This is their everyday life and has been for a seriously long time.

People who believe in this Great Escape theory will retort that none of this is worldwide yet.

While I would agree with that, I also agree that the Scriptures teach something entirely opposite from any idea of being snatched out of this world before trouble strikes.

Our Scripture Lesson shows one instance of this, but it is not the only one.

What about when the Israelites were slaves in Egypt, living in the land of Goshen during the 10 terrible plagues Moses declared for the Egyptians?

The people of God were protected in the midst of the turmoil.

What about the three Hebrew children being thrown into the fiery furnace by Nebuchadnezzar?

The king was so enraged by their disobedience that he had the furnace heated seven times hotter than usual, but the three boys danced in the flames.

We also know that though three went in, there were four in the fire.

One of them touched the fire so that no one was destroyed.

These are all instances of God’s people remaining in the midst of tribulation, but not being touched by it.

These are just illustrations of the truth I am sharing with you, but there are also some plain verses of scripture telling of this truth.

The righteous will never be removed,
but the wicked will not dwell in the land.
Pro 10:30

When the tempest passes, the wicked is no more,
but the righteous is established forever.
Pro 10:25

for those blessed by the LORD shall inherit the land,
but those cursed by him shall be cut off.
Psa 37:22

The righteous shall inherit the land and dwell upon it forever.
Psa 37:29

There are many more, but since they all say basically the same thing there is no need to read each one.

Each of the verses we just read said that it is the wicked who will be removed from the earth—not the righteous.

Let’s look at a passage from the NT which is used to prove the escape theory.

Then two men will be in the field;
one will be taken and one left.
Two women will be grinding at the mill;
one will be taken and one left.
Matt 24:40-41

Cartoons have been drawn and movies have been made showing this scenario of two people engaged in daily life.

One gets raptured away to be with the Lord, and the other is left to go through the Great Tribulation.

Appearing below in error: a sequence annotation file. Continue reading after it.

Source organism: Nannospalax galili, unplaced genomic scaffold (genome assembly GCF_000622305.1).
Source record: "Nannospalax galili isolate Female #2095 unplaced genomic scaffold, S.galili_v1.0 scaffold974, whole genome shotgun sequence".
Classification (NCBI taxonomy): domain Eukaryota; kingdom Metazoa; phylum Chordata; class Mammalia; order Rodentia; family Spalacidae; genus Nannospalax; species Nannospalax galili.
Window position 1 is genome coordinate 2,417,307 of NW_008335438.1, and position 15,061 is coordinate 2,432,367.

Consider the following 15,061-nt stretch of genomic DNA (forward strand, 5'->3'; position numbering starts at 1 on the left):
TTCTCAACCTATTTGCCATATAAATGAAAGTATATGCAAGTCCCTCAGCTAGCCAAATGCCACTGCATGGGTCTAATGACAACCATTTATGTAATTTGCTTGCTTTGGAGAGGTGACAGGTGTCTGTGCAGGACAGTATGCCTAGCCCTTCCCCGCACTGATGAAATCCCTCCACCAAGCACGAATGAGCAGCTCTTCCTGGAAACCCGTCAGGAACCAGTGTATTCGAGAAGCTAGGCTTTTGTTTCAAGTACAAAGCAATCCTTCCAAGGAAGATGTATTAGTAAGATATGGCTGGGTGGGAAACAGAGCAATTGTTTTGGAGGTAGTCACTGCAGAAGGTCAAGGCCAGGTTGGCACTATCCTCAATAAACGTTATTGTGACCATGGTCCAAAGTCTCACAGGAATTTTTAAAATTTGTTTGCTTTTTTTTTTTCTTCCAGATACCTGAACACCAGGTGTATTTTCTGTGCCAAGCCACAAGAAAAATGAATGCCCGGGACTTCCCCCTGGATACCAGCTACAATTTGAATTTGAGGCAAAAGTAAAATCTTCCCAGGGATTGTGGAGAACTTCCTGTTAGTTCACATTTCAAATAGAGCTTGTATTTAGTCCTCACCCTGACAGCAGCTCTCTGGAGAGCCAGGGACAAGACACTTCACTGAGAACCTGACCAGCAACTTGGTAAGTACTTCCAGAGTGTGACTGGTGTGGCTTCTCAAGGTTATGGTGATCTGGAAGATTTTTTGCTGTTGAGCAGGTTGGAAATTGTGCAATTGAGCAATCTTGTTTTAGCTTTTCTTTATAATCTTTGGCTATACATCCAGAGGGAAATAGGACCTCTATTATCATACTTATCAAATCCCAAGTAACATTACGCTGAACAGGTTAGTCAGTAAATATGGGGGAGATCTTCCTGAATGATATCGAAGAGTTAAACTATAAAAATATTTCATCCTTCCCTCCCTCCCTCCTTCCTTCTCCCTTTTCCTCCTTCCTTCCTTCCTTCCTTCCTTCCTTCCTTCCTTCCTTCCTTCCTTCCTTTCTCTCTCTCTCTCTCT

This is simply another instance of taking a verse completely out of its context and trying to make it say something other than what was intended.

Let’s back up a couple of verses where Jesus is talking about the days of Noah.

For as in those days before the flood they were eating and drinking,
marrying and giving in marriage,
until the day when Noah entered the ark,
and they were unaware until the flood came
and swept them all away,
so will be the coming of the Son of Man.
Mat 24:38-39

The KJV translates “swept” as ‘took’—the flood took them all away.

That makes it easy to turn the verse on its head as Noah being “took.”

So, the one who is taken is portrayed as the righteous one, while the one who is left is wicked.

But, such is not the case.

Noah was preserved throughout the terrible 40-day torrential rains.

The others were destroyed.

Noah was a “life-preserver” for not only his family, but also the entire earth.

The people of God belong to God and to the earth which He has prepared for them.

He is in no way going to abandon His creation to let it suffer at the hands of those who rebel against His authority.

Let’s look at one more passage which teaches this same thing from a different angle.

Just as the weeds are gathered and burned with fire,
so will it be at the end of the age.
The Son of Man will send his angels,
and they will gather out of his kingdom all causes of sin and all law-breakers, and throw them into the fiery furnace.
In that place there will be weeping and gnashing of teeth.
Then the righteous will shine like the sun in the kingdom of their Father.
He who has ears, let him hear.
Mat 13:40-43

This seems to be the exact opposite of the rapture theory.

This imaginative theory says that the righteous are removed and darkness takes over.

This parable of Jesus says the wicked are removed, and then the righteous shine.

Our American way of thinking that God will remove us before the trouble strikes is based more on our fear of trouble than it is based on confidence in God.

Our confidence should be in Christ and His word.

All we need is just one touch from Him and our life will be preserved through any hardship.

One more promise from the Lord and we can quit.

Because you have kept my word about patient endurance,
I will keep you from the hour of trial that is coming on the whole world,
to try those who dwell on the earth.
Rev 3:10

Yes, there are many who believe that the way the Lord will keep us from the hour of trial is by removing us to heaven.

Since there is no biblical example that could indicate this, I hope you can begin to see the false hope that has been preached as the Rapture.

May you begin to place your hope and trust in the Lord Jesus instead of in some doctrine, for He is well able to keep you safe and sound from all harm.